Last year when I was deciding on a new book, I had just read Vidas Impactantes, and I was sold! While I used this in my level 5 class, many students hadn’t read a whole novel in Spanish before. It was easy for them to understand, and they really enjoyed the content of the book. I also like how it was broken up into sections. Carrie Toth mentioned that she is having her students read it throughout the year as they study each country. I may decide to do that next year as well. I wanted to share a few of my resources, and things that I did during the book.
- I used many of the ideas that I detail in my post on how I teach novels. In particular, I used the dictation (and highlighted some past subjunctive in the book), PearDeck vocabulary, reading guides, Play doh, digital storytelling, and Google Forms.
- I also had students complete a Goosechase which they loved. My students didn’t complete this scavenger hunt in our 45 minute class, so I felt like it had enough missions to keep them busy.
- Each group planned a tertulia for a different chapter. Oh my gosh- having them use an article for a base was extremely helpful! Their conversations are already really strong, and we have had conversations for 30 minutes frequently. I highly recommend this especially for upper levels. I also enjoy seeing what they discover.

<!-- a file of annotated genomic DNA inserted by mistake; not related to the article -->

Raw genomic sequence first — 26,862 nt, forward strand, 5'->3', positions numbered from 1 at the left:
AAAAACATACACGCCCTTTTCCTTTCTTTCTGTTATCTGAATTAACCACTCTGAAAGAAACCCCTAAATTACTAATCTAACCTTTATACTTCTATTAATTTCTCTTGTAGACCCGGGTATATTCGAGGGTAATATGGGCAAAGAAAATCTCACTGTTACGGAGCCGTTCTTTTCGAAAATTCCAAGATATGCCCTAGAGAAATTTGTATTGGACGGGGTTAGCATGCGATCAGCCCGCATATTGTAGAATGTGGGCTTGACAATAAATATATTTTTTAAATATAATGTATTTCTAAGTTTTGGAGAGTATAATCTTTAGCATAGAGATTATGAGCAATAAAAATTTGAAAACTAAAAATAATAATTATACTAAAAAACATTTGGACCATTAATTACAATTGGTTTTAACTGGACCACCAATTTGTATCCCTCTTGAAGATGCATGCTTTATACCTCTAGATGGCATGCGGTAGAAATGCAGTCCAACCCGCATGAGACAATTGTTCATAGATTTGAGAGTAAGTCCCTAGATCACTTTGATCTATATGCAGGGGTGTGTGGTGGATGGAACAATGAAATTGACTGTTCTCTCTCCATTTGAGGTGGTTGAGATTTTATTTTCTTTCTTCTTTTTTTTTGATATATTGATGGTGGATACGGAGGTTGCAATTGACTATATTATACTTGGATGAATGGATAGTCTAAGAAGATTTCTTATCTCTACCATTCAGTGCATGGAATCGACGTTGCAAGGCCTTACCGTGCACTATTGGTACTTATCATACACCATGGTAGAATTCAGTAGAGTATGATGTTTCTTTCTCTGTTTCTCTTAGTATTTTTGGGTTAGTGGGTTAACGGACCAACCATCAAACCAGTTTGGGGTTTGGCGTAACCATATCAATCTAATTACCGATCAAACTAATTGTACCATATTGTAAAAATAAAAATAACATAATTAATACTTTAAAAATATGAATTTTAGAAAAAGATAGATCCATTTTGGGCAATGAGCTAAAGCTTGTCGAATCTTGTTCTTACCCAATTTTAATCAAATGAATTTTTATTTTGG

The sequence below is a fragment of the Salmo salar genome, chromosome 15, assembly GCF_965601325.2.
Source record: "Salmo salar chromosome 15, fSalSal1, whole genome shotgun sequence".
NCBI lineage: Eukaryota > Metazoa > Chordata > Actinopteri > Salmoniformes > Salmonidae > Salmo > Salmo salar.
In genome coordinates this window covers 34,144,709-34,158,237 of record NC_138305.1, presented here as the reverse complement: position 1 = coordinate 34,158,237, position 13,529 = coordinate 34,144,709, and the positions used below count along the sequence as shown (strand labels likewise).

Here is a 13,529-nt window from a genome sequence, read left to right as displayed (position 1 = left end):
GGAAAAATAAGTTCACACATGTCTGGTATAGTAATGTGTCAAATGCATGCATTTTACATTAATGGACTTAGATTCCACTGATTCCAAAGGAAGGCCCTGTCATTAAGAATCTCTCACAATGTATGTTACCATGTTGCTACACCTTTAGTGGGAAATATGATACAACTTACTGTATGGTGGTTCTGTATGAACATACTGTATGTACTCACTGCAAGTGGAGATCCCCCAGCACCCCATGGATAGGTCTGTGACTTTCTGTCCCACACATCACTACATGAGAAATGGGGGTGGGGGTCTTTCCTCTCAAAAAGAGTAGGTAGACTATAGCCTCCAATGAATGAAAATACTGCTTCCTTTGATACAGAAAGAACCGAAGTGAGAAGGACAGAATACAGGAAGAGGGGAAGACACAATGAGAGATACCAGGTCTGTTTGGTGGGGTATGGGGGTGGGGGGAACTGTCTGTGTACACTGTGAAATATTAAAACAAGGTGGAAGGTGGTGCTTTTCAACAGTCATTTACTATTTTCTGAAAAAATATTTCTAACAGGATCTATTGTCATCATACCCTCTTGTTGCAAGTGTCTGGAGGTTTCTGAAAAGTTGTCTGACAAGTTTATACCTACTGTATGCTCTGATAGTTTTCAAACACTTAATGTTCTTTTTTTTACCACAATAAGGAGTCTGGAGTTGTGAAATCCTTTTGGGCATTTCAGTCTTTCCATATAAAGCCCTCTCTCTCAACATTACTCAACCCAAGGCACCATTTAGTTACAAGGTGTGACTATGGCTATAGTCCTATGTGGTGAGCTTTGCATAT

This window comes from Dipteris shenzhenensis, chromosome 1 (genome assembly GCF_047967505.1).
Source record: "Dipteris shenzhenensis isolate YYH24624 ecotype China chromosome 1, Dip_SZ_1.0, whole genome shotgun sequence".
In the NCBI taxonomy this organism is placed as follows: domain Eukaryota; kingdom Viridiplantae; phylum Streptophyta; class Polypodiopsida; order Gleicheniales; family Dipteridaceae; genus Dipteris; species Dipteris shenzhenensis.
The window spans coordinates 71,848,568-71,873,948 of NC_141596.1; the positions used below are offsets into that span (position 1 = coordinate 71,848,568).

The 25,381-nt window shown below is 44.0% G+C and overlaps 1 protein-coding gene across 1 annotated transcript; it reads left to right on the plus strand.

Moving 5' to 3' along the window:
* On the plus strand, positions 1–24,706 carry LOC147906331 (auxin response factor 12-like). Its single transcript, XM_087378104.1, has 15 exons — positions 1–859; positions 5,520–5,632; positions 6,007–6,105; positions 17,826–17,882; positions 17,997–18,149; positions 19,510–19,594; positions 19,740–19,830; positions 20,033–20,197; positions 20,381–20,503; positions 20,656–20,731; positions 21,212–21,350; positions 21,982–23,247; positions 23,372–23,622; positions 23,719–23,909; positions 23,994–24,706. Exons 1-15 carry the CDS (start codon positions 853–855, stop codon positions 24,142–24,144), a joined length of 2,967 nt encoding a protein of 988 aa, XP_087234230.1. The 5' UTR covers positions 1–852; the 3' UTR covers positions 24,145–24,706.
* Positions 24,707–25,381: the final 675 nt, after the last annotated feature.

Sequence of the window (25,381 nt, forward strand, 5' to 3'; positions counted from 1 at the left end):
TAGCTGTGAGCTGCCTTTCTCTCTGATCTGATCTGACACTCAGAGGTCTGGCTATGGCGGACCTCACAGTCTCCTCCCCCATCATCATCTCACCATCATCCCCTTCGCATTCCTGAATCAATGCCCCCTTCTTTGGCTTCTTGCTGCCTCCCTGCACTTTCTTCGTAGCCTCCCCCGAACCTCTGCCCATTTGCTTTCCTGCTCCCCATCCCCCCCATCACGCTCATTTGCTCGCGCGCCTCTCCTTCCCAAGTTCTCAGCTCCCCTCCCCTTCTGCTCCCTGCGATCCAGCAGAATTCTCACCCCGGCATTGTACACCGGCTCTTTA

- We also did a GimKit early on (after 2 chapters). You can now search for kits, so if you search for “Vidas Impactantes” mine should show up.
- After reading, I would have students reflect on Flipgrid. Also, I have decided that I like the looser idea of having students think of their own questions and answer their peers’ questions.
- My students also chose two pictures to represent different parts in the book, put them onto Google Slides and discussed them Pecha Kucha style.
- I love using different authentic resources throughout the novel. (Check out this post on how I incorporate them!) I used this blog post which has some great infographics that describes a lot about the Chilean miners. After reading about Celia, we watched the first episode of Celia on Netflix. I would definitely preview it and perhaps skip parts of it. (I teach juniors and seniors.) We also read this article on Las Madres de Plaza de Mayo.
- As far as games go, the marker game and grid games are always fun after reading a chapter!
- For assessments, we have the tertulia. I also found a recent news article on Argentina and La Plaza de las Madres, and used Señora Chase’s ACTFL Quick Quiz rubrics. Students also had a shorter presentational writing where they had to compare two people in the book. Finally, they will write a longer presentational writing on a different famous Hispanic person that they research. A quicker idea would be to have students write a review of the book for the final presentational writing.
Have you used this book in your class? I would love to hear the resources that you use!